Microsoft and HP Join Hands on the Cloud
There may not be any love lost between Microsoft and Google in the cloud computing space (and elsewhere) (See: Google vs Microsoft: US Government Agrees to End Microsoft Bias and Microsoft And Google Are At It Again); however, it would seem that Microsoft is not averse to the occasional tie-up with an IT biggie, especially one who poses no direct threat to its software supremacy.
Microsoft recently announced a global, four-year deal with HP to deliver its communications and collaboration applications via HP’s cloud services. As per the press release, the deal would include:
- Private cloud: HP Enterprise Cloud Services – Messaging, HP Enterprise Cloud Services – Collaboration and HP Enterprise Cloud Services – Real-Time Collaboration deliver Microsoft Exchange Server 2010, Microsoft SharePoint Server 2010 and Microsoft Lync Server 2010 productivity applications as a service from HP datacenters around the world.
- Public cloud: Microsoft Office 365, Microsoft’s Office collaboration and productivity tools, will be delivered by Microsoft through the cloud.
- Hybrid solution: HP will resell Microsoft Office 365 with HP Enterprise Cloud Services – Messaging, HP Enterprise Cloud Services – Collaboration and HP Enterprise Cloud Services – Real-Time Collaboration.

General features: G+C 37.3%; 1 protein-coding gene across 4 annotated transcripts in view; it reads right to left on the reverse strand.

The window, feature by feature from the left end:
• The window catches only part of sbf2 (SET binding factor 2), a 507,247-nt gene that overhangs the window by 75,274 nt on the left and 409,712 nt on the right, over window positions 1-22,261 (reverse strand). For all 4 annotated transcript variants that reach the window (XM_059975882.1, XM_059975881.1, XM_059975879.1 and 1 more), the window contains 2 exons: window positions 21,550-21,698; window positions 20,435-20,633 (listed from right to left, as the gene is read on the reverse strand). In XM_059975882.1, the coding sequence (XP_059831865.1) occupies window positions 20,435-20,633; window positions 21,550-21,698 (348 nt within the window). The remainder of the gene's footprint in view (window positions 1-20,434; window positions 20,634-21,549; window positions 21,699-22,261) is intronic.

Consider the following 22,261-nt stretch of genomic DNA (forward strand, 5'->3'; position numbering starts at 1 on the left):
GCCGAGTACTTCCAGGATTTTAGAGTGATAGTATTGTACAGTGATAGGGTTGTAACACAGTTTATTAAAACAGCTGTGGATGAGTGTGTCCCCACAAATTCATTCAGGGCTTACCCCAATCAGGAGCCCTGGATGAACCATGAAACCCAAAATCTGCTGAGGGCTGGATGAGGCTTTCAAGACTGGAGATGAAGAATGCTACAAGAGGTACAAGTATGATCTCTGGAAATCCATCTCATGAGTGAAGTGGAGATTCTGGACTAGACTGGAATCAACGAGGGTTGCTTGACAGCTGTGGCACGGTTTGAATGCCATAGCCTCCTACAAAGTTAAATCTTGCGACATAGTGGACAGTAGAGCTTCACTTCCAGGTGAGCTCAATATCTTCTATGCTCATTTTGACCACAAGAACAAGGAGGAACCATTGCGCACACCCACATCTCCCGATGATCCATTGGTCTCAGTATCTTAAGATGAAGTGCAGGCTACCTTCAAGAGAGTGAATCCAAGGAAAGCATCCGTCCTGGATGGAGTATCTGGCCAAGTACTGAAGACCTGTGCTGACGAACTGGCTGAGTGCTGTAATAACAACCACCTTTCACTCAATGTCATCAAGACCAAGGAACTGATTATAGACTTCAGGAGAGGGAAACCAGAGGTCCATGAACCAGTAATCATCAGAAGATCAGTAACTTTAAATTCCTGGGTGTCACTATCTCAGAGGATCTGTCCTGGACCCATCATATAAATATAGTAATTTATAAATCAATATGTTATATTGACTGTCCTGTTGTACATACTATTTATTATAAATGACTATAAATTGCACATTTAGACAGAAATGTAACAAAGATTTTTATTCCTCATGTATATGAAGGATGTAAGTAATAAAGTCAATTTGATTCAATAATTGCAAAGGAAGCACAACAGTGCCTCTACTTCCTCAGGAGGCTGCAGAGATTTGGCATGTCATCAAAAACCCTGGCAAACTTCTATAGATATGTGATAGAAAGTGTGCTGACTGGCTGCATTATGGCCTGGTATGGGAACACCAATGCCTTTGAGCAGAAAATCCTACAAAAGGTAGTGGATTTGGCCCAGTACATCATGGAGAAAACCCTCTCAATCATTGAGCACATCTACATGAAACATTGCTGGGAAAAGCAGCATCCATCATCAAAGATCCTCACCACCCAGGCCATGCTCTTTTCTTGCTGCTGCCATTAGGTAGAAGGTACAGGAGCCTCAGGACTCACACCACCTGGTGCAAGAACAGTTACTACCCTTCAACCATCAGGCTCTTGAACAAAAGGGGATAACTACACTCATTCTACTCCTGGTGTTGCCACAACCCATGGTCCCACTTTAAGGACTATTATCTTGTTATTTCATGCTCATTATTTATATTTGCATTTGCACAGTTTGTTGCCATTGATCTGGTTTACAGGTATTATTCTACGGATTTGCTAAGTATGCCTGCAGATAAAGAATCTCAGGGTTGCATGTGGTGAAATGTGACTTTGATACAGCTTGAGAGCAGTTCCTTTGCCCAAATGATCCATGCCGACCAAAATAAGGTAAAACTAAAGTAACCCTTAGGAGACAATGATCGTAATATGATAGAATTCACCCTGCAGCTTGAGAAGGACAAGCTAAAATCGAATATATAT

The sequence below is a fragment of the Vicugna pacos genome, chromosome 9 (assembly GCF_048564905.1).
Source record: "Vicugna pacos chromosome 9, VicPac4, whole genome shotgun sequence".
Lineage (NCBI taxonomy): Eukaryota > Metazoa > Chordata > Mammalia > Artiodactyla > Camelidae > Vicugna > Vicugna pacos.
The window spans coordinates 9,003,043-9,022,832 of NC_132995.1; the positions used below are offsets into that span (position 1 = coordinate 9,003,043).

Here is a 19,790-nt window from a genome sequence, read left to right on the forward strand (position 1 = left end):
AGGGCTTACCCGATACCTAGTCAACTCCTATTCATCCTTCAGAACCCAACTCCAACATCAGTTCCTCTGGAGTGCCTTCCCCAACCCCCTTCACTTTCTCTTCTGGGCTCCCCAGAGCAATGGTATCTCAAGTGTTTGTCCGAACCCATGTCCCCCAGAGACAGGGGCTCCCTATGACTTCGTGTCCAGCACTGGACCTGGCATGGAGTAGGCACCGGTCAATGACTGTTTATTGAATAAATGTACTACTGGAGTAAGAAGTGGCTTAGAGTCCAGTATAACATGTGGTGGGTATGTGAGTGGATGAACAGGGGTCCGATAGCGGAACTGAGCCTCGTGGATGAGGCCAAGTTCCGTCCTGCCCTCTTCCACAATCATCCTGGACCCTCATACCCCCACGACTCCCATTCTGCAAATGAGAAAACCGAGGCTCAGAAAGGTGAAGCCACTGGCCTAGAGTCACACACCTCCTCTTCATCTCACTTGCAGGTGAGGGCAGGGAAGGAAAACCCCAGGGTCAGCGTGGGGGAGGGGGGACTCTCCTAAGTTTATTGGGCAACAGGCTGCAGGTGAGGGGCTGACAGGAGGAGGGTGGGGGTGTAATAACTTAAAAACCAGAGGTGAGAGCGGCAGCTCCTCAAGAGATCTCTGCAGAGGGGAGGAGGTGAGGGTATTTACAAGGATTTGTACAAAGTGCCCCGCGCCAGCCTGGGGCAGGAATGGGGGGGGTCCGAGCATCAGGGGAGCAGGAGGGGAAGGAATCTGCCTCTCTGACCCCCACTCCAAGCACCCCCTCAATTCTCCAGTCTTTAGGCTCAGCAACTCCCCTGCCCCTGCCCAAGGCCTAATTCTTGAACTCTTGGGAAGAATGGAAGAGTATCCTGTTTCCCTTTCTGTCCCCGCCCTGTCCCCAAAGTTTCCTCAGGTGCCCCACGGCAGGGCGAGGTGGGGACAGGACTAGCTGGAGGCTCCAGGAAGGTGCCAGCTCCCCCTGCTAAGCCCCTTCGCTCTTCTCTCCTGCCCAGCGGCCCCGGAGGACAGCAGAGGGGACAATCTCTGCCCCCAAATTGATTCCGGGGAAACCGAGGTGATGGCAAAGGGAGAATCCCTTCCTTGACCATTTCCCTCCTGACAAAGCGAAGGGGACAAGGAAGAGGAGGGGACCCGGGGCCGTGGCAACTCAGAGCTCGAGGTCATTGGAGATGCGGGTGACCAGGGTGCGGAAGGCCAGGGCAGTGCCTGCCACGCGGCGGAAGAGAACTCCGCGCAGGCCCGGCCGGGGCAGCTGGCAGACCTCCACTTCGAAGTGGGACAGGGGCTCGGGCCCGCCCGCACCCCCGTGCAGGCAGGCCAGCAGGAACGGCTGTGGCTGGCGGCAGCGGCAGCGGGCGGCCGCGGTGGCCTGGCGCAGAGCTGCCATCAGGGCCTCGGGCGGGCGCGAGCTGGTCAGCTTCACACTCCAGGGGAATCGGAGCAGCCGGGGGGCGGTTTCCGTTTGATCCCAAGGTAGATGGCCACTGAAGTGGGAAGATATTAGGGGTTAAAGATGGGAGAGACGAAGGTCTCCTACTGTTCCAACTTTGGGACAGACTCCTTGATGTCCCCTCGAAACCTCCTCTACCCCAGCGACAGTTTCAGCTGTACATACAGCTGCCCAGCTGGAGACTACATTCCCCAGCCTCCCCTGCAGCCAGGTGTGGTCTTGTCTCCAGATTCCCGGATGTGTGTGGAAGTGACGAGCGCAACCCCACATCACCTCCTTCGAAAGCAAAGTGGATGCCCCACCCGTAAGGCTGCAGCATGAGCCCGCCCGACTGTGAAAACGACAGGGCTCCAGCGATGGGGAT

“Large organizations, particularly those in regulated industries like financial services and public sector, have demanding functionality and service level requirements. HP and Microsoft help meet these needs with a flexible range of global, cost-efficient, cloud-based productivity solutions running on the latest technology,” said Brandt Faatz, vice president, Workplace Services, HP Enterprise Services.
“Microsoft is committed to putting the unique and ever-evolving needs of customers at the core of cloud innovation. This alliance with HP not only broadens Microsoft’s geographic reach, it gives customers maximum flexibility to choose a cloud computing solution that meets their organization’s specialized messaging and collaboration needs,” said Mark Hill, vice president, Enterprise Partner Group, Microsoft.
Through this deal, HP can mount a credible challenge to one of its biggest rivals, Cisco, who have been investing heavily in cloud computing and promoting price differentials with its main challenger (See: Infographic: Cisco vs HP Total Cost of Ownership (TCO)). Although HP’s new CEO Meg Whitman may not demonstrate as much enthusiasm for cloud computing as her predecessor (See: HP Declares Ambitious Plans in Cloud Computing Space), it’s heartening that the company has not washed its hand off the space.
This deal comes almost a year after the two companies announced a three-year, $250m agreement to integrate their products for small and medium-sized businesses. With HP’s traditional strength in the hardware side of the business and Microsoft’s forte in software, this new partnership will not only benefit the two companies, but also add considerable value to the cloud computing consumer.
By Sourya Biswas